In a large saut? pan over medium-high heat, heat the butter until foaming. Add the

salmon cakes and cook until they begin to turn golden on the edges, about 5 minutes. Don?t touch them while they?re browning. Once the edges have browned, transfer the pan to the oven and bake for 5 minutes to heat through. Flip the cakes onto plates and serve with lemon wedges.

Serves 4

Photos by Katie Stoops; Images and recipes reprinted with permission from “For Cod and Country” ? 2011 by Barton Seaver, Sterling Epicure, an imprint of Sterling Publishing Co., Inc.


Steamed Clams and Basil Pesto

Steamed shellfish work with so many different flavors. Here I top clams with a bright basil pesto. It is a super-easy preparation and makes an elegant and easy weeknight meal.3 dozen littleneck clams, rinsed thoroughly (discard any that won?t close)1 cup white wine1/2 cup Basil Pesto (recipe below)2 tablespoons butter1 crusty baguette, sliced and toastedPlace the clams and wine in a covered pot over high heat. As the broth begins to boil, gently stir the clams to ensure that they cook evenly.Once all the shells are open (discard any that haven’t opened after 5 minutes), remove the clams from the pot and place them in serving bowls, leaving as much of the broth in the pot as possible. Carefully pour the broth into a bowl, leaving any sand that has collected in the bottom of the pot. Add the pesto and butter to the clam broth and stir to combine. Pour over the clams and serve with toasted bread.Serves 4 as an appetizer or light entr?e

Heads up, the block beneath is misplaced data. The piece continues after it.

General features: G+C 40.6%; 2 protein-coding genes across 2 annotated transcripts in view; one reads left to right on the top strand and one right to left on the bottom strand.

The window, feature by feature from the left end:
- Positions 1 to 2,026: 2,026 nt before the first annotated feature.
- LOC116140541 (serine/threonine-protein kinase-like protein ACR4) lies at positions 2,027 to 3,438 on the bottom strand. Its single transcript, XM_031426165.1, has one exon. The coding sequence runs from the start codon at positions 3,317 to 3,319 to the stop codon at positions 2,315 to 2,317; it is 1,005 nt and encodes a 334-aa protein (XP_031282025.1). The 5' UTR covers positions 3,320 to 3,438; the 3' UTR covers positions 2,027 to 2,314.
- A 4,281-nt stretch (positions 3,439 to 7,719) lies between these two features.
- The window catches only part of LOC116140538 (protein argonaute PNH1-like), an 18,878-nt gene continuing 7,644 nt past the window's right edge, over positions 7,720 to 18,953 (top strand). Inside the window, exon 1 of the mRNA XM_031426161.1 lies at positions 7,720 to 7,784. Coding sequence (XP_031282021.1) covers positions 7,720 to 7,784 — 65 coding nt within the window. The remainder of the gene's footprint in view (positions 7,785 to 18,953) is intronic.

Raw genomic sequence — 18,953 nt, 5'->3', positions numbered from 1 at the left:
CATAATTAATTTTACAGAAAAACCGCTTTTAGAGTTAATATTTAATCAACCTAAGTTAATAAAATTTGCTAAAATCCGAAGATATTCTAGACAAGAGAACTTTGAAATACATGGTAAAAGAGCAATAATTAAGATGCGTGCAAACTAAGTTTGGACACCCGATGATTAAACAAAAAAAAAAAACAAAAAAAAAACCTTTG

Basil Pesto

1 cup walnuts

3 cloves garlic, peeled